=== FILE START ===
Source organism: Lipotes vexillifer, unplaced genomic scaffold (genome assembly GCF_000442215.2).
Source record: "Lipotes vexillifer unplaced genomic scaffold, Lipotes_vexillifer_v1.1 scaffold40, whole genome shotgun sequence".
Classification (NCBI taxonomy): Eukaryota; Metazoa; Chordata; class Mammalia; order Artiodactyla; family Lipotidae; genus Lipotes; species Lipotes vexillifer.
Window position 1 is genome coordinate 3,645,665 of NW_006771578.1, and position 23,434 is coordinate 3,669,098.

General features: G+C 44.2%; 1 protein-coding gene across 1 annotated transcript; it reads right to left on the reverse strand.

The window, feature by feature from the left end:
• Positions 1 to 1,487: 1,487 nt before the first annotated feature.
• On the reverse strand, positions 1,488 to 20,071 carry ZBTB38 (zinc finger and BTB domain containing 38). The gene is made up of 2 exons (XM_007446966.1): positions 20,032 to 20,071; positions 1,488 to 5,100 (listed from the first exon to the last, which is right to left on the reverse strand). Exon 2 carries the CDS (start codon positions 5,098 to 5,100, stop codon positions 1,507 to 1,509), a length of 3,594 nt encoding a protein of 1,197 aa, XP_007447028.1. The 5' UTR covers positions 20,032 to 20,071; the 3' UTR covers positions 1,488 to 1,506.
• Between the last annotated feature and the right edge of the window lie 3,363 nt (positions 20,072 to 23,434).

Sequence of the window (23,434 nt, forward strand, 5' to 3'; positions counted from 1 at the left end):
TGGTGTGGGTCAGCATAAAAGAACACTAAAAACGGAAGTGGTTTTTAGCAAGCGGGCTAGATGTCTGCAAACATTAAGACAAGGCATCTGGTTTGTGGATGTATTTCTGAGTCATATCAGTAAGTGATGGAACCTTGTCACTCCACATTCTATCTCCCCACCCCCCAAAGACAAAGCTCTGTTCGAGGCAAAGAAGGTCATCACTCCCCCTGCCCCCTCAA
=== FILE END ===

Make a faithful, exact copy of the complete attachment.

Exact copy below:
Source organism: Lipotes vexillifer, unplaced genomic scaffold (genome assembly GCF_000442215.2).
Source record: "Lipotes vexillifer unplaced genomic scaffold, Lipotes_vexillifer_v1.1 scaffold40, whole genome shotgun sequence".
Classification (NCBI taxonomy): Eukaryota; Metazoa; Chordata; class Mammalia; order Artiodactyla; family Lipotidae; genus Lipotes; species Lipotes vexillifer.
Window position 1 is genome coordinate 3,645,665 of NW_006771578.1, and position 23,434 is coordinate 3,669,098.

General features: G+C 44.2%; 1 protein-coding gene across 1 annotated transcript; it reads right to left on the reverse strand.

The window, feature by feature from the left end:
• Positions 1 to 1,487: 1,487 nt before the first annotated feature.
• On the reverse strand, positions 1,488 to 20,071 carry ZBTB38 (zinc finger and BTB domain containing 38). The gene is made up of 2 exons (XM_007446966.1): positions 20,032 to 20,071; positions 1,488 to 5,100 (listed from the first exon to the last, which is right to left on the reverse strand). Exon 2 carries the CDS (start codon positions 5,098 to 5,100, stop codon positions 1,507 to 1,509), a length of 3,594 nt encoding a protein of 1,197 aa, XP_007447028.1. The 5' UTR covers positions 20,032 to 20,071; the 3' UTR covers positions 1,488 to 1,506.
• Between the last annotated feature and the right edge of the window lie 3,363 nt (positions 20,072 to 23,434).

Sequence of the window (23,434 nt, forward strand, 5' to 3'; positions counted from 1 at the left end):
TGGTGTGGGTCAGCATAAAAGAACACTAAAAACGGAAGTGGTTTTTAGCAAGCGGGCTAGATGTCTGCAAACATTAAGACAAGGCATCTGGTTTGTGGATGTATTTCTGAGTCATATCAGTAAGTGATGGAACCTTGTCACTCCACATTCTATCTCCCCACCCCCCAAAGACAAAGCTCTGTTCGAGGCAAAGAAGGTCATCACTCCCCCTGCCCCCTCAA